Nostalgia is adulthood’s best friend.
From keeping you calm with sudden bouts and flashes of the pristine past to boasting about childhood stories of mischief and embarrassments over a few cocktails, the good old days always come to the rescue.
But, it is in those moments of unanticipated pauses, followed by an embrace from the past, that their true worth is unveiled. The act of reminiscing about the golden memories of the past is what keeps our days oiled and running towards the future.
And, exactly that feeling takes over a regular, mundane day, when you accidentally come across an object from the past.
For me and many that I know, that object of joyous surprise is often edible!
Be it the crackling candy or the fake sweet cigarette, a chance encounter with these rare edibles will leave any 90s Indian kid thrilled and high on food memories. So here are six of the most relatable nostalgic edibles that we can never really get over!
1. Ice popsicles
There is always a mist of allure clouding anything that is forbidden, and that is exactly what makes it extremely desirable. For me, that forbidden fruit was a popsicle.
Whether it was the fear of falling sick from the cold or the questionable source of water or even the added flavours, I was never allowed to relish one, until the moment I did.
The moment arrived one day when my mother was late to pick me up from school. All the stray coins that I had been collecting from the corners of our home beckoned me. Encouraged by a few friends, I bought my first popsicle.
During the sweltering heat of the summer, the taste of sweet and tangy frozen popsicle was enhanced with the thrill of breaking the rule. Worth a few paise, a tiny tear on the corner of the plastic to suck the brightly coloured ice-lollies, was indeed, a delicious treat of freedom.
2. Cadbury nutties
For the past few years, Dairy Milk has been the persisting favourite produced by Cadbury. But one of its lesser-known wonders was Nutties. Made of crushed nuts at the centre encased within two layers—caramel and dark chocolate—this treat has been a continuous favourite.
A rare sight these days, the two-textured ball of wonder brings back fresh memories of the past. I remember getting my first box when I was around seven. I had received a big tin full of nutty delights. Surprisingly, like many remnants of my childhood, the tin box is still with me.
3. Chocolate coins
Much before the onslaught of luxury chocolates wrapped in gold paper, a box of chocolate coins would make one feel on top of the world.
It was a matter of pride and a test of patience. One would painstakingly wait to accumulate enough coins and brag among friends before hogging them all!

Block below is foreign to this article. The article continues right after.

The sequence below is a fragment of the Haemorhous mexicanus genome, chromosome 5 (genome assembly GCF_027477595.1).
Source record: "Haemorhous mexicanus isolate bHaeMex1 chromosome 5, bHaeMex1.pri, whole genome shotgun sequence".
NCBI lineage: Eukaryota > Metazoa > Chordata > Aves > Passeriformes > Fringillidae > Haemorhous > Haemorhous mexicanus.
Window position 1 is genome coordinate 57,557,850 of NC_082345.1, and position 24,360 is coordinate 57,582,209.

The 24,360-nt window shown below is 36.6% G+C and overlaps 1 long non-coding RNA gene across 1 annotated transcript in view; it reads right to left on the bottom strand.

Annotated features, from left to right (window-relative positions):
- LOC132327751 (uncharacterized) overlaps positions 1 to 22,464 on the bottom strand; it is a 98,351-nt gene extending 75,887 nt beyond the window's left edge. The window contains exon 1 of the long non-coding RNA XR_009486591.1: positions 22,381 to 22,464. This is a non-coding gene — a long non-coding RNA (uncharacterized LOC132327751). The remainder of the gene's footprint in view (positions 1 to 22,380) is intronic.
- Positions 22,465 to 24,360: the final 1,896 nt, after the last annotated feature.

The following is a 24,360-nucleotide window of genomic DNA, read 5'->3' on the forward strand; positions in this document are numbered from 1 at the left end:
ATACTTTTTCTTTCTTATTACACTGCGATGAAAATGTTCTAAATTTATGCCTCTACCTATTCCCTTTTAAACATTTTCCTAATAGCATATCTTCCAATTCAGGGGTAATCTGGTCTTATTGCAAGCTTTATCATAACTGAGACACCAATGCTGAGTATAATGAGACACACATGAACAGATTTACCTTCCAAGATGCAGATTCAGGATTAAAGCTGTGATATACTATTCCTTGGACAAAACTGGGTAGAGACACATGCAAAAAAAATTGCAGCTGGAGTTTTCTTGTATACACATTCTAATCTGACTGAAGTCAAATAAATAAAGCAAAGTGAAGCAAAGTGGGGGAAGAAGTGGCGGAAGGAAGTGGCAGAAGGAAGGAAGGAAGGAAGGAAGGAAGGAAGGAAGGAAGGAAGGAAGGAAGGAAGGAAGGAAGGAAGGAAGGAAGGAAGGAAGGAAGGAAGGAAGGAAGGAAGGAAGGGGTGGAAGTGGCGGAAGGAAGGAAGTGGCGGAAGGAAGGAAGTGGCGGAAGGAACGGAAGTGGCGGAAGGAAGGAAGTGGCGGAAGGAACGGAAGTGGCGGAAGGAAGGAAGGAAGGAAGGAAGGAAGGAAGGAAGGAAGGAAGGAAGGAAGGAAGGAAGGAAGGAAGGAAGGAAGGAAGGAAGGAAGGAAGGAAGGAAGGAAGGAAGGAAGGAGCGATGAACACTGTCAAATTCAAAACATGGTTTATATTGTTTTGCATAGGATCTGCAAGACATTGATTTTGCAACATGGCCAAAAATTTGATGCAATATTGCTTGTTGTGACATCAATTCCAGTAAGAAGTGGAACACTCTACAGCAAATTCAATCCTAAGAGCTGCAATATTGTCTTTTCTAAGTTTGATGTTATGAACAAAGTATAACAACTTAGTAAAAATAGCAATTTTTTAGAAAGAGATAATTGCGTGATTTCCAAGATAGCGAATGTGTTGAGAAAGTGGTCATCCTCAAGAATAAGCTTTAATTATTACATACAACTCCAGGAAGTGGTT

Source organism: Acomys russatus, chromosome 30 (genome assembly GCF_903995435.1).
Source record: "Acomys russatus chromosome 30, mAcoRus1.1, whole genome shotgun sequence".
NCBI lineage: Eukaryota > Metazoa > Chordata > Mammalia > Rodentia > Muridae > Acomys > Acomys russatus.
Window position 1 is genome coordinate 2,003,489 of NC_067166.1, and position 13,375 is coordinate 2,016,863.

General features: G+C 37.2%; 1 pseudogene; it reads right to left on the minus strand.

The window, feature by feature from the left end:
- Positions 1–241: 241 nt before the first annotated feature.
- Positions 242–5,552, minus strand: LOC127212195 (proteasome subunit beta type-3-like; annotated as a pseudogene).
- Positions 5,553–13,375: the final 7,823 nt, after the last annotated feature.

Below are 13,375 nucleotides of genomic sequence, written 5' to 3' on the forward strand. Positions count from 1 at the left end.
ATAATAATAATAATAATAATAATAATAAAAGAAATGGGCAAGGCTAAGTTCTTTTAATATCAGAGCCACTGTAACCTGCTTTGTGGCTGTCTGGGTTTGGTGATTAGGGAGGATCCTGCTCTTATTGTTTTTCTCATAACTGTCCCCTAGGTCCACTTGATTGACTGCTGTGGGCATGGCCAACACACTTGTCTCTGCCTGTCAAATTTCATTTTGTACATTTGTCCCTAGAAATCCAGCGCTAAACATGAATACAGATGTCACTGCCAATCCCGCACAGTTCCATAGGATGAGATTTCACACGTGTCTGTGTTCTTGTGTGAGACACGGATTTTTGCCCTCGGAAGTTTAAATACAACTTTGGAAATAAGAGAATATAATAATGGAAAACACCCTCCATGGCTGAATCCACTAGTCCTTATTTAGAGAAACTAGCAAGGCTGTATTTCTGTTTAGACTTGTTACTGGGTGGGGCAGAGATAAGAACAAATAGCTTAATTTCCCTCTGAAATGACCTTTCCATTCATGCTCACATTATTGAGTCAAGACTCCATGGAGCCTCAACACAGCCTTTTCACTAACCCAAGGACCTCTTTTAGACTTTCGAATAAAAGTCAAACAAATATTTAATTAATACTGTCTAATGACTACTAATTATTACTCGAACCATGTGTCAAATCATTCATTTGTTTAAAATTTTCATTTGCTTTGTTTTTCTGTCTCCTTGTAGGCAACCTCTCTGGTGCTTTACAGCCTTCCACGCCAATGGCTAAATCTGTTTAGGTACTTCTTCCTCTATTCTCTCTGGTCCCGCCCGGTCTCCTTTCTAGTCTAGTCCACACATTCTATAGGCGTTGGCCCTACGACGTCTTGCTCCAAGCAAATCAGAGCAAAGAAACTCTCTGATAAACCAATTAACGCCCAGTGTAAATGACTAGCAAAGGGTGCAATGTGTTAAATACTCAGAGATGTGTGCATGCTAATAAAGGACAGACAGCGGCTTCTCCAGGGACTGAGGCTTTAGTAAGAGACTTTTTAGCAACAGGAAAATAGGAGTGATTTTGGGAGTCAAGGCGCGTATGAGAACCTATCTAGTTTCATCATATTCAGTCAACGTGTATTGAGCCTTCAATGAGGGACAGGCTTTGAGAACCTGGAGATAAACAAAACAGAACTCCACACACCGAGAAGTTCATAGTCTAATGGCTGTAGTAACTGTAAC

4. Lijjat Papad
Shri Mahila Griha Udyog Lijjat Papad, popularly known as Lijjat Papad, is probably one of the few healthy food items that bring back good memories. Started in 1959 by seven women with just Rs 80, the company has now grown to make an annual turnover of more than Rs 800 crore. A fascinating history, right?
But that’s not how many of us remember it. A healthy evening snack of masala papad with a generous helping of salad, perfectly seasoned and topped with lemon juice is how I had it. One of my mother’s simplest recipes that I still try to replicate, but in vain.
5. Magic Pop
Remember the tingling feeling in the mouth the moment you poured in a packet of magic pop?
True to its name, the magical candy would induce a strange giggle galore even in the most boring circumstances. It would start as a sweet treat but soon explode in your mouth and fill your ears with a loud popping sound!
Truly, one of the most popular ‘cheap thrills’ of the 90s.
6. Phantom cigarettes
A popular indulgence of any 90s kid, Phantom cigarettes was and continues to be one of the most controversial candies of our generation.
Although scarcely available in shops and a few online platforms, the sugary-sticks manufactured by Pune-based Harnik General Foods Factory, also known as the ‘Phantom Factory’, was a nationwide sensation, which refuses to die down till this day.
Made of loads of sugar, glucose, and gelatin, and packed in boxes similar to tobacco cigarettes, this candy was popular among kids and teens of the time. I remember receiving innumerable scoldings for sneaking in a few packets in my bag. Like many, my parents believed that it desensitised smoking and was bad for my health. Although what they said was true, for me and many at my age, the act of holding the sugary cigarette between two fingers and pretending to be a grown-up, was a fascinating imitation of adulthood.
Something, which is fleeting today, because no matter what, most of us, if given a chance, would love to go back; to the years of easy choices and simple joys!
(Edited by Shruti Singhal)